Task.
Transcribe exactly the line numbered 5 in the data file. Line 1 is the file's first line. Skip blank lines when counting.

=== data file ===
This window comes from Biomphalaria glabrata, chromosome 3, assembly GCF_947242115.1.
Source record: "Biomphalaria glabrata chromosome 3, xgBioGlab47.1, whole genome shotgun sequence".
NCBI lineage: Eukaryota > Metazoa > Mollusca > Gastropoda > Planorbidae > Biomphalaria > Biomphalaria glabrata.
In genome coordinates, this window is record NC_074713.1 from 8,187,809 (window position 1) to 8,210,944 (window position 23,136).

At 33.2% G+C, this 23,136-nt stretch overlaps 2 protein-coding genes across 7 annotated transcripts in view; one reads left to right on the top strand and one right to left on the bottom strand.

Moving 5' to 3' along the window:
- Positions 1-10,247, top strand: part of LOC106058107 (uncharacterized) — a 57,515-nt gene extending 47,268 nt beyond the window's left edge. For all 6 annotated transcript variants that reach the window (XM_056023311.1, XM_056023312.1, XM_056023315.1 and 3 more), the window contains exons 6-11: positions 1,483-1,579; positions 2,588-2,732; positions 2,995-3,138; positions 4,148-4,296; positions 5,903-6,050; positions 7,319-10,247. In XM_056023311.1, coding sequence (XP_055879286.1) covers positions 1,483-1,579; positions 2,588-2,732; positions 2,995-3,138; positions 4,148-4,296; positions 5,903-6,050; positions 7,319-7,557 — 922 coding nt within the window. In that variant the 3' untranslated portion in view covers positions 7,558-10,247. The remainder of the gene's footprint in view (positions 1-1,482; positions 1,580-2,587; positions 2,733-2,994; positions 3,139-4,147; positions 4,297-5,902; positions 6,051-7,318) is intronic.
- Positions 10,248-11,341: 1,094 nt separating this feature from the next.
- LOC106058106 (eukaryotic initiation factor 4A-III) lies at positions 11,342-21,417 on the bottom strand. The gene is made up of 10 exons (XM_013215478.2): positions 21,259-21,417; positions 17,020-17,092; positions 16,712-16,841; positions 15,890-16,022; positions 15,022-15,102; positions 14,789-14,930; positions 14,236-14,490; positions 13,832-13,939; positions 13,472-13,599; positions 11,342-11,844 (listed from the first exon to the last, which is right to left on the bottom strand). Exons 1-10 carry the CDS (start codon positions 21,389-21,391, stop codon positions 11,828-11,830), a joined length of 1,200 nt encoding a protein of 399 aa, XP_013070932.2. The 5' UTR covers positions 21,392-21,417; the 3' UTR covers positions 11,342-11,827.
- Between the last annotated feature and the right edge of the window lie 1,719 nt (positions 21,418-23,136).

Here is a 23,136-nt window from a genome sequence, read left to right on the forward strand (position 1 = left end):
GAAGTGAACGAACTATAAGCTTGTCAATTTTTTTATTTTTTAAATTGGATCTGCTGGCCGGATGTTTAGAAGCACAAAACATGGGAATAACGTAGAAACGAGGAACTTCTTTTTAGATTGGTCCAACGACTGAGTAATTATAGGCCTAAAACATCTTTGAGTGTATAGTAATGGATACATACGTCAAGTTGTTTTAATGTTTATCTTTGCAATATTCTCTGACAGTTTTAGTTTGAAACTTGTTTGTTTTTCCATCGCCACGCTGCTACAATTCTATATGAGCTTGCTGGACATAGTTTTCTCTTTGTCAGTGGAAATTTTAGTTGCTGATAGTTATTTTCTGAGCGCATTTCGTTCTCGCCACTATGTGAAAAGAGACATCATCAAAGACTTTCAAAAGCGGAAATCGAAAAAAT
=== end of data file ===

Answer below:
At 33.2% G+C, this 23,136-nt stretch overlaps 2 protein-coding genes across 7 annotated transcripts in view; one reads left to right on the top strand and one right to left on the bottom strand.